If the animals at Saginaw Children’s Zoo could talk, they would agree with tens of thousands of smiling kids that the zoo’s many new educational exhibits and attractions are a lot of fun.

The animals might also say that privatization—the transfer of government-owned assets to the private sector—is the reason for the zoo’s recent success and the better care and feeding they now enjoy.

Animals can’t talk, of course, but visitors and employees alike are amazed at the zoo’s transition from a neglected, city-owned facility to a privatized powerhouse that draws eager families from across the state. How did it happen?

In 1996, Saginaw officials turned over the ailing zoo to a private, nonprofit association. Freed from city bureaucracy and politics, the zoo’s new, private management raised $2 million in private gifts to help hire seven more full-time workers, raise their wages, add 50 new animals, and improve the animals’ medical care and food preparation facilities.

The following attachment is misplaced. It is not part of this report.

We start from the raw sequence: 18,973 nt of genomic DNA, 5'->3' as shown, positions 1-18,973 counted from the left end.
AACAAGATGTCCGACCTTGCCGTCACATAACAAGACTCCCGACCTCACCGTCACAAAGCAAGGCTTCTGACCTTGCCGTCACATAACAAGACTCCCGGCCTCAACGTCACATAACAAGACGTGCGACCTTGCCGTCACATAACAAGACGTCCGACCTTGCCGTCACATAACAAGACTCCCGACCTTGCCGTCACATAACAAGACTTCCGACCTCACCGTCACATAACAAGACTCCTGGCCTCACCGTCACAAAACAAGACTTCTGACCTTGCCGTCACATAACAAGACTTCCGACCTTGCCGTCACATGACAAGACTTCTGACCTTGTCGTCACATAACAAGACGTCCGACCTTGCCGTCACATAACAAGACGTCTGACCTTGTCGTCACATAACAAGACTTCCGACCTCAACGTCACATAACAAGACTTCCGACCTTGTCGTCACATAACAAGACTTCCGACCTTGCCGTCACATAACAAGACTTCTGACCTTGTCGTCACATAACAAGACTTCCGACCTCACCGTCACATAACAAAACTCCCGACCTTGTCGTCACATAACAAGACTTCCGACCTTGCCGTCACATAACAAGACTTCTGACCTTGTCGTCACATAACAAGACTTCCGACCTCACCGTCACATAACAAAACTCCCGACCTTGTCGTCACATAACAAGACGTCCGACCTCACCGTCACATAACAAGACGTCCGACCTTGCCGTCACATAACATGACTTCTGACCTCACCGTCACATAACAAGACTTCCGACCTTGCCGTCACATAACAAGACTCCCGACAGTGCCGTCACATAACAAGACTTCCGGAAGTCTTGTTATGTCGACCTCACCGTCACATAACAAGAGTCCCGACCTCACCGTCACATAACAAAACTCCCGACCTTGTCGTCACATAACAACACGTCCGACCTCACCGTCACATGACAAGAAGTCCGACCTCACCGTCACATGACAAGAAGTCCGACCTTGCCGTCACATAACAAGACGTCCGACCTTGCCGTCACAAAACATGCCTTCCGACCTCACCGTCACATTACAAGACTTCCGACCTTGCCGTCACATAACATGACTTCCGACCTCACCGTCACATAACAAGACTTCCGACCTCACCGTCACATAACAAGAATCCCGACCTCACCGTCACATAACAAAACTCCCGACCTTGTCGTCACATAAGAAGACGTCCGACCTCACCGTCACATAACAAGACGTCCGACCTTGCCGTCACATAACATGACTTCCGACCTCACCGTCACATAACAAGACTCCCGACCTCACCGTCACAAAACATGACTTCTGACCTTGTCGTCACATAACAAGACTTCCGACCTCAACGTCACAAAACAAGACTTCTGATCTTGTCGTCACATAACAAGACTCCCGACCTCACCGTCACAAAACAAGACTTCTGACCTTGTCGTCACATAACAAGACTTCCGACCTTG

As a result, paid annual attendance has jumped by more than 30,000, helping ensure the zoo’s self-sufficiency next year, when its subsidies end.

Saginaw Zoo’s success shows that privatization done right can lead to improved services, better jobs, and happy children.

For the Mackinac Center, this is Catherine Martin.

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